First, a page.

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Robots and democracy Automated tweets observed in licence fee vote campaign

sportpanorama, behind the scenes at Swiss public tv

Behind the scenes at Swiss public television SRF - the vote was on whether to abolish the licence fee

(Keystone)

Up to 1,000 tweets a day were sent by human-assisted bots during the “No Billag” initiative campaign which aimed to abolish the public broadcasting licence fee in Switzerland, academics say.

On March 4, almost 72% of voters rejected a proposal to scrap the mandatory licence fee for services of the Swiss Broadcasting Corporation (SBC), which includes swissinfo.ch. The No Billag initiative was launched by the youth chapters of the two major parties on the right of the political spectrum.

Discussions over the issue triggered emotional campaigns and broad coverage by both traditional and social media in the months leading up to the ballot.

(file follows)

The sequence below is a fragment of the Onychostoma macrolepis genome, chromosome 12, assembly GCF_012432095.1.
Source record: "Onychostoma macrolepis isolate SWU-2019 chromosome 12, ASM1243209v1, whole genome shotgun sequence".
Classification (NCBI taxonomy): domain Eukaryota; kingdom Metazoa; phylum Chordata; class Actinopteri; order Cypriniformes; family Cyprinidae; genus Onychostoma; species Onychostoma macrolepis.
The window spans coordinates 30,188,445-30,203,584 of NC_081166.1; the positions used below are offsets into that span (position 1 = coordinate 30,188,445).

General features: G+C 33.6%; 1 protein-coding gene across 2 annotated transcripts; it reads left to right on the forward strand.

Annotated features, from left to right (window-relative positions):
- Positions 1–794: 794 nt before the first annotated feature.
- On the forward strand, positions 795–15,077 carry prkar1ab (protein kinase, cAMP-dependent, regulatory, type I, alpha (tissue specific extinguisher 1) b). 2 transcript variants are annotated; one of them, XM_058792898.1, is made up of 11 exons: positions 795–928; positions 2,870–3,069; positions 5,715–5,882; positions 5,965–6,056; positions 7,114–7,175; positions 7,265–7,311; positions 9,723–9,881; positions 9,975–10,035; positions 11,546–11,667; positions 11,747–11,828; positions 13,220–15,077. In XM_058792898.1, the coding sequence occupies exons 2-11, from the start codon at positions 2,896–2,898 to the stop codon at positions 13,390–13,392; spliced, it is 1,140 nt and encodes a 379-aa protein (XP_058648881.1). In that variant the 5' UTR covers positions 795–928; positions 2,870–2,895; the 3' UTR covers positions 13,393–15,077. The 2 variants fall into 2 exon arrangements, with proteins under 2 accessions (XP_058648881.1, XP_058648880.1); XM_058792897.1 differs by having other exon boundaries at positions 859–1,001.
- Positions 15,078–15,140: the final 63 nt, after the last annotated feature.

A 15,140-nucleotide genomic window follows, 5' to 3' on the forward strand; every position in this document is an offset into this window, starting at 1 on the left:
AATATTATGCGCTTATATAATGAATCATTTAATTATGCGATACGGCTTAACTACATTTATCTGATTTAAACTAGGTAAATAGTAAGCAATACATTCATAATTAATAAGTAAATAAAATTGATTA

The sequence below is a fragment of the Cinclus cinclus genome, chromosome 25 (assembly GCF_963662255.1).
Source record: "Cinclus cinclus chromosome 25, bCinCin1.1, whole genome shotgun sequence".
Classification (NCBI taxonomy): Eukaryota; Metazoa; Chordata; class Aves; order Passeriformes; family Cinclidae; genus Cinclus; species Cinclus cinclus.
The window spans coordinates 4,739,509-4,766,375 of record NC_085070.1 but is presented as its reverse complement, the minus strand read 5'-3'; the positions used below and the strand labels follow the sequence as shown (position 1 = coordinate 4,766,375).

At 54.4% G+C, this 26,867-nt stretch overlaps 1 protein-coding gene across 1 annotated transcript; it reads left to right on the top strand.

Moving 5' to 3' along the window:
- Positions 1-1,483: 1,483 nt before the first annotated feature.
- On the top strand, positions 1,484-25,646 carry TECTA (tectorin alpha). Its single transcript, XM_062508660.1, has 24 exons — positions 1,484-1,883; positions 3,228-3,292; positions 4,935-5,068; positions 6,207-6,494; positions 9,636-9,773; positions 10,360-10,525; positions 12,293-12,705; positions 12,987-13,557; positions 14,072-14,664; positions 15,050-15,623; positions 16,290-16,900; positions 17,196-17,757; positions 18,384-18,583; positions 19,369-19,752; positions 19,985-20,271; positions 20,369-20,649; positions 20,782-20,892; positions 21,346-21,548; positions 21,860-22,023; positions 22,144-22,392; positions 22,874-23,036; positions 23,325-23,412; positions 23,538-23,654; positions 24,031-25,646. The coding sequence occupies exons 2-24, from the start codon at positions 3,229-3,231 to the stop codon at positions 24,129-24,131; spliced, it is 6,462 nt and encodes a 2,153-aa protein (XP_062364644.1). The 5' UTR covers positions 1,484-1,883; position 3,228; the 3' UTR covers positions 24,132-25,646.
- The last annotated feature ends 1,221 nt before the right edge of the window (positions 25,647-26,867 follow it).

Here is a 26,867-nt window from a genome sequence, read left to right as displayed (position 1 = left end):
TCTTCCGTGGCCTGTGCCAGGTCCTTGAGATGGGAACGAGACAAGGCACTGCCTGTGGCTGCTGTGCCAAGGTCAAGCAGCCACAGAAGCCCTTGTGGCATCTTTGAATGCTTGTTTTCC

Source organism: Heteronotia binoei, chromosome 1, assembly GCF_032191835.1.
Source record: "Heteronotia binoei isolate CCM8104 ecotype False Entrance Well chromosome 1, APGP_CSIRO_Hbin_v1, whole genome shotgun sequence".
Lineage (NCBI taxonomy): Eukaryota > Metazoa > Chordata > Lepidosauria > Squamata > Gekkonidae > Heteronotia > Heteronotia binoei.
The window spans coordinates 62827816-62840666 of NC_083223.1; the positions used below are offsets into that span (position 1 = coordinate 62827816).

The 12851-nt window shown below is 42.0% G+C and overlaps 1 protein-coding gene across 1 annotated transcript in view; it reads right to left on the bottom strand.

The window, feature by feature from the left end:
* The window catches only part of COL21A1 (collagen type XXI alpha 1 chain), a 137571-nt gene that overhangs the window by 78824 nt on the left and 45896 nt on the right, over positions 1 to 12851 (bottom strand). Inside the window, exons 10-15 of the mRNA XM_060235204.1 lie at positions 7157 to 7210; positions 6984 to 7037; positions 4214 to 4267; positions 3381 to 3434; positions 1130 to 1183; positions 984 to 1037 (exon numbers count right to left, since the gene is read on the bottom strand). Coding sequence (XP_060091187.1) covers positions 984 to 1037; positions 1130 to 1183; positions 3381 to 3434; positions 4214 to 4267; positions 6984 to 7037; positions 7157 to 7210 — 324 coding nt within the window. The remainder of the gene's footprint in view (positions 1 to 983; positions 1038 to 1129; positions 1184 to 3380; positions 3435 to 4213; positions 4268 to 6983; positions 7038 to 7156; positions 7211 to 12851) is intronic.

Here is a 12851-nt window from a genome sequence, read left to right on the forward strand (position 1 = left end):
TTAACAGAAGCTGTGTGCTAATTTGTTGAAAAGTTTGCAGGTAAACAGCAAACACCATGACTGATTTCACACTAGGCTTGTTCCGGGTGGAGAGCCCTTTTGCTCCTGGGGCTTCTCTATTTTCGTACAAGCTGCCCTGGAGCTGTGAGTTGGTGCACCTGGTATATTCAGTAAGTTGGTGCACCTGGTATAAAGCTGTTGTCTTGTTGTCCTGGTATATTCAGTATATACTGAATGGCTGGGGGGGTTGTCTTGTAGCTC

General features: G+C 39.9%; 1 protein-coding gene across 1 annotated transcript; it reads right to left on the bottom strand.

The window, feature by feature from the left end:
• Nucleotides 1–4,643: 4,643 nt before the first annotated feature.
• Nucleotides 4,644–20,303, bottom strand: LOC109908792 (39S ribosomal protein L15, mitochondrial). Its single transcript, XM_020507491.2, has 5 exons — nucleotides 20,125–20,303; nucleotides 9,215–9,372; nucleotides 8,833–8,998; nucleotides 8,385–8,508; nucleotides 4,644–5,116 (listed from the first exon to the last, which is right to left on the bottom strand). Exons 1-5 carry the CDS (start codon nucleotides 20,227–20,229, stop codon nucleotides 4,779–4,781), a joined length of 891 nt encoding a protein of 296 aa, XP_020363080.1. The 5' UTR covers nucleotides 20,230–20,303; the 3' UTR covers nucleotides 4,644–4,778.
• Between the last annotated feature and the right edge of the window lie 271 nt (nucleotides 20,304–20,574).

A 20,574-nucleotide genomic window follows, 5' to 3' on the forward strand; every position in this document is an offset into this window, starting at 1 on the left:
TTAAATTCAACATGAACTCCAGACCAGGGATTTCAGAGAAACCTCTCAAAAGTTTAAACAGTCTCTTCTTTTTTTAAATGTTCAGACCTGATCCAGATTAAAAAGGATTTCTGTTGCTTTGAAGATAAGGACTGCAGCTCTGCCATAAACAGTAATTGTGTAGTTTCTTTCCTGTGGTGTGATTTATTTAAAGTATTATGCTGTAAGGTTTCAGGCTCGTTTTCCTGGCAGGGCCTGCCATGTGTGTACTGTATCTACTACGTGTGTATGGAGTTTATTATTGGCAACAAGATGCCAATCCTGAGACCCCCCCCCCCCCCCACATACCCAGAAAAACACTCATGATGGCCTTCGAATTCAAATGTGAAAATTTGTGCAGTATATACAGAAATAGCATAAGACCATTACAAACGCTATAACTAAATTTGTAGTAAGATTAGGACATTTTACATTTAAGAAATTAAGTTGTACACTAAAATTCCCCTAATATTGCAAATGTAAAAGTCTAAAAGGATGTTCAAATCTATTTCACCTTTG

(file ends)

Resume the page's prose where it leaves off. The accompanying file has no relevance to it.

+ Learn more about the vote here

According to the University of Applied Sciences and Arts Northwestern Switzerlandexternal link (FHNW), 50 users generated half of the messages around the No Billag campaign (both for and against).

In all, between 200 and 1,000 tweets were published a day by users that had some technical support (so-called cyborgs), said Stefan Gürtler, professor at the FHNW’s Institute for Competitiveness and Communicationexternal link. Replies or forwarding occurred within a tenth of a second for some of them.

“No person can type that quickly,” he told the Nordwestschweizexternal link newspaper on Friday.

The audience for No Billag communications on Twitter was about the same as that of a national paper, he said. The institute studied almost 200,000 tweets from 26,000 user accounts during the eight weeks in the run-up to the vote. Researchers discovered manipulations in 1% of the accounts.

Gürtler said robots would likely have important repercussions on political discussions. But he added that most Swiss still consulted several sources of information so it would not be so easy to manipulate them.

SDA-ATS/ilj

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